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What I’ve Learned About Living With a CPAP Machine

photo of hand holding sleep apnea mask
Brian Lamacraft - Blogs
By Brian LamacraftJune 24, 2021

I didn't know quite what to think when I brought my CPAP machine home from the doctor for the first time. I was surrounded by hoses, my CPAP machine itself, the mask, and I was a little bit terrified. I had tried my mask on at the doctor's office, but it was still quite an experience those first few nights wearing my new CPAP.

Life with your new CPAP device will take a little bit of time to get used to it. One tip I recommend is to place the machine in several different positions on your nightstand until you find one that works the best for you.

You want to position the machine so the hoses won’t get tangled with anything. This can take a little bit of trial and error until you find the right spot. You can always change the position if it doesn't work for you at first. I tried several and then settled on one that was the most convenient.

Your machine probably comes with a travel case. You should practice taking the components apart, putting them in the case, and then putting the machine together again. This will make it easier when it's time to take your machine on the road.

Your machine will also require routine maintenance. Set a day to clean the main hose. Clean the mask itself every day and the harness for the mask at least once a week. Establishing a routine makes it easier for you to use your CPAP machine. Another helpful tip is to use a journal to record each time you clean the components of your machine.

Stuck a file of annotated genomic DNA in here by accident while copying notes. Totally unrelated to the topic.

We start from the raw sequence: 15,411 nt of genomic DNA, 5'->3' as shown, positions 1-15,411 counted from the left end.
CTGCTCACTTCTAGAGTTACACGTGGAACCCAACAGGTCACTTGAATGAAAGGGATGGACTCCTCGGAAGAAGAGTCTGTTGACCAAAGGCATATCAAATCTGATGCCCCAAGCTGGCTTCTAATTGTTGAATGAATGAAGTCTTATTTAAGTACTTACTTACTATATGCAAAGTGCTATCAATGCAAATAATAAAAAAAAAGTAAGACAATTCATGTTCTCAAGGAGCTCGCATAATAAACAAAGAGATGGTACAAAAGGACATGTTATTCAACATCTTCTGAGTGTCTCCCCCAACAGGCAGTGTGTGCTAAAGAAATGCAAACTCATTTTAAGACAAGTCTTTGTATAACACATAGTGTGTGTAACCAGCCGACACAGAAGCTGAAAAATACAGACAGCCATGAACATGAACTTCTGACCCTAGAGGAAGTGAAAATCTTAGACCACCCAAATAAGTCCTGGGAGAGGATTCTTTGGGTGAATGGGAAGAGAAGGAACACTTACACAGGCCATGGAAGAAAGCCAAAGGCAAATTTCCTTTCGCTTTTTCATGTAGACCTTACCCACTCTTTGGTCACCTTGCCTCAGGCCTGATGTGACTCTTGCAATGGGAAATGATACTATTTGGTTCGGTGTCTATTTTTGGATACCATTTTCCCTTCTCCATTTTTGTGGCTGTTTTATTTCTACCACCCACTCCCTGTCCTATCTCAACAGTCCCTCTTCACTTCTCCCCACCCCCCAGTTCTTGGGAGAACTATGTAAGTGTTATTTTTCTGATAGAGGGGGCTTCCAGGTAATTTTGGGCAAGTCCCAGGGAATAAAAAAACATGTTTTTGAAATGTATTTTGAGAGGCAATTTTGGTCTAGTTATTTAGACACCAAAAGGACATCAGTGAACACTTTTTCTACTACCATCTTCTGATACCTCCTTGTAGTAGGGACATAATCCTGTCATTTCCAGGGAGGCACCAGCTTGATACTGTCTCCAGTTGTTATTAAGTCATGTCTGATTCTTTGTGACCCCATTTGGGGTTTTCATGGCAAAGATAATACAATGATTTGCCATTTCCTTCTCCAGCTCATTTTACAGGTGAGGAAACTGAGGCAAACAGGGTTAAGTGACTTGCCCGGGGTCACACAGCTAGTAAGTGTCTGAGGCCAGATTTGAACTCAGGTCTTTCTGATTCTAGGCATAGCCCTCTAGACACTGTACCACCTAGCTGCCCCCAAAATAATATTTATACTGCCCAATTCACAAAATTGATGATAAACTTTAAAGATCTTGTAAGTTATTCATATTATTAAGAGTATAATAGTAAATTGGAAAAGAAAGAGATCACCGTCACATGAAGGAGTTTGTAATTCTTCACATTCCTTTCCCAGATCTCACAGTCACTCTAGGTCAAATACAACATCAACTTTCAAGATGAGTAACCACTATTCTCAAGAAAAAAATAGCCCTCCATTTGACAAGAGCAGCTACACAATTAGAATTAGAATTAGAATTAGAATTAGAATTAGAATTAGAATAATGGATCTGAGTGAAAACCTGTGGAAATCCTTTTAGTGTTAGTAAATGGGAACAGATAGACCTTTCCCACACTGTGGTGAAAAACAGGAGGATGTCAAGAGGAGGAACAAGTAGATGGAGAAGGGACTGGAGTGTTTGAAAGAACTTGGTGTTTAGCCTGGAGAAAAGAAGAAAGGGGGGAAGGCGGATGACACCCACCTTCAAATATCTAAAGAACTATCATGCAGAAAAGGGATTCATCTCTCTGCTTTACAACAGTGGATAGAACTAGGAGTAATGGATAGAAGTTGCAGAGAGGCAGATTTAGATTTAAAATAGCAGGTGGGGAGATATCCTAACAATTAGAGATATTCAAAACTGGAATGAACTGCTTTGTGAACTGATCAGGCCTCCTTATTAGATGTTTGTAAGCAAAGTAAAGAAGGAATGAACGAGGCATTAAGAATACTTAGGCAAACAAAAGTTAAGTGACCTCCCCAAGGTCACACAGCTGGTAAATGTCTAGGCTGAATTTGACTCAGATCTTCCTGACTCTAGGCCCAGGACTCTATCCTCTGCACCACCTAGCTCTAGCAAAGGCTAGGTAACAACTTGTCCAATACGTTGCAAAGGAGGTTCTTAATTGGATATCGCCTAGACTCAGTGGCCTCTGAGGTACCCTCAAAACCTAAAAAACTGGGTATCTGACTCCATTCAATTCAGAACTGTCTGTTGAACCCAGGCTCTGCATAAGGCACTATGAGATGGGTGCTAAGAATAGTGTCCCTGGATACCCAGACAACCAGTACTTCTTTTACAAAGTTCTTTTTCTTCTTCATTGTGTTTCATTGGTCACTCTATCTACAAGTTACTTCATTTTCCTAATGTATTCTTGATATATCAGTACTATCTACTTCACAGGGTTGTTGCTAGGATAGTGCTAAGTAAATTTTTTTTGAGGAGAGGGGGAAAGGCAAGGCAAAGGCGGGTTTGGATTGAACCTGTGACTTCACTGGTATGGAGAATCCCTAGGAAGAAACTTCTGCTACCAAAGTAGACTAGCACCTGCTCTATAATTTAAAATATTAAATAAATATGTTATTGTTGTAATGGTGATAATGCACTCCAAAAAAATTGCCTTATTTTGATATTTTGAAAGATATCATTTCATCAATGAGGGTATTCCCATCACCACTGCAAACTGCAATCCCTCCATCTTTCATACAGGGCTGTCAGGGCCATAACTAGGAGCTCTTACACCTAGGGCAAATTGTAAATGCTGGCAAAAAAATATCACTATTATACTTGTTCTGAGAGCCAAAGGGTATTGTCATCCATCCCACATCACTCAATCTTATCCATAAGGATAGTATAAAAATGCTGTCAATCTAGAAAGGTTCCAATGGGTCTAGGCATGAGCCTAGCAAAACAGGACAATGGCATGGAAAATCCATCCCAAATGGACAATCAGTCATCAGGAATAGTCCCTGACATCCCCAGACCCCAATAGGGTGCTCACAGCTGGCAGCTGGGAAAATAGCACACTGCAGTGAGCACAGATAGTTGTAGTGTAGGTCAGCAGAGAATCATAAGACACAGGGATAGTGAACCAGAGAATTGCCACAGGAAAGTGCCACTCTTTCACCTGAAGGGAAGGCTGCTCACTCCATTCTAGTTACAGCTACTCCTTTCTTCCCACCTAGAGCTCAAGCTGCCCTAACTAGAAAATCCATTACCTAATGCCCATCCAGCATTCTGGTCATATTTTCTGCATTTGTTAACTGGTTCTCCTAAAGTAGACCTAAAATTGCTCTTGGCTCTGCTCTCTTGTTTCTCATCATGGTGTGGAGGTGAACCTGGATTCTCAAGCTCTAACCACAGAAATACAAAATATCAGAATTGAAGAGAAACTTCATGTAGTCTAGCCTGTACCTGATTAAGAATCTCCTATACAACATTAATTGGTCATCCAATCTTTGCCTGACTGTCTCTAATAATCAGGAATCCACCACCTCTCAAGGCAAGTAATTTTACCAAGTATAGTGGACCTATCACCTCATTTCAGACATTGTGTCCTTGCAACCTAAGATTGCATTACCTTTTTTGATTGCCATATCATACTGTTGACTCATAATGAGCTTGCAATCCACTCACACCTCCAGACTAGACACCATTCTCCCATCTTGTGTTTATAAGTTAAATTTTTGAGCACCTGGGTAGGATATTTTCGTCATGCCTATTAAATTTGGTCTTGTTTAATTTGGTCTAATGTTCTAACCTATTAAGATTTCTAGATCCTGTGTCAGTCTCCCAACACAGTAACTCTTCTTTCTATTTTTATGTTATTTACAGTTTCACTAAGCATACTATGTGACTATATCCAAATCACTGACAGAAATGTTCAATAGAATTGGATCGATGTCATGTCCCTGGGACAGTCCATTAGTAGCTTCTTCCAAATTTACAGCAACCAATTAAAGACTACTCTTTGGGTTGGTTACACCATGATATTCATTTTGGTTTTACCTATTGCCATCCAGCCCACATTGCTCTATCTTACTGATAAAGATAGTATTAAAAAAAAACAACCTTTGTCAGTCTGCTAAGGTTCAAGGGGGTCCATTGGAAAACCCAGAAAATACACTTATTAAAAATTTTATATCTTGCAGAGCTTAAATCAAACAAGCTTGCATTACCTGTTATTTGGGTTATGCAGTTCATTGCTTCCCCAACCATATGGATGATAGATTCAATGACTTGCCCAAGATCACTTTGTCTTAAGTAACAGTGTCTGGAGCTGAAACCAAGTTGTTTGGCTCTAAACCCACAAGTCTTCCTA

Living with a CPAP requires you to establish a new routine. This is going to be a part of your life for the foreseeable future. You should get as familiar with your CPAP machine as possible. Talk to your doctor if you don't understand how some of the components work. Once you’ve established that routine, it becomes a lot easier to live with it.

You may also want to join support groups for people that have sleep apnea. I’ve found these groups to be extremely helpful with excellent advice. This helped me in the beginning when I was terrified to use the machine for the first time. I think it's important to connect with others who have this condition to make it easier to manage.

It will take a little time to get used to living with your CPAP. Once you do, it’ll become a normal routine like any other in your life. My life has changed for the better since using my machine. I have a great sleep, more energy, I'm happier, and my quality of life has never been better.

 

Photo Credit: Chalermpon Poungpeth / EyeEm via Getty Images

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About the Author
Brian Lamacraft

Brian Lamacraft has lived with sleep apnea for over 4 years. He is a full-time writer and guitar player. He spends his spare time writing music, going to the Royal Canadian Legion, and having fun camping trips with close friends. He lives in Powell River, Canada, with his lovely wife. Reach him at his website Lamacraft Writing Services or LinkedIn.

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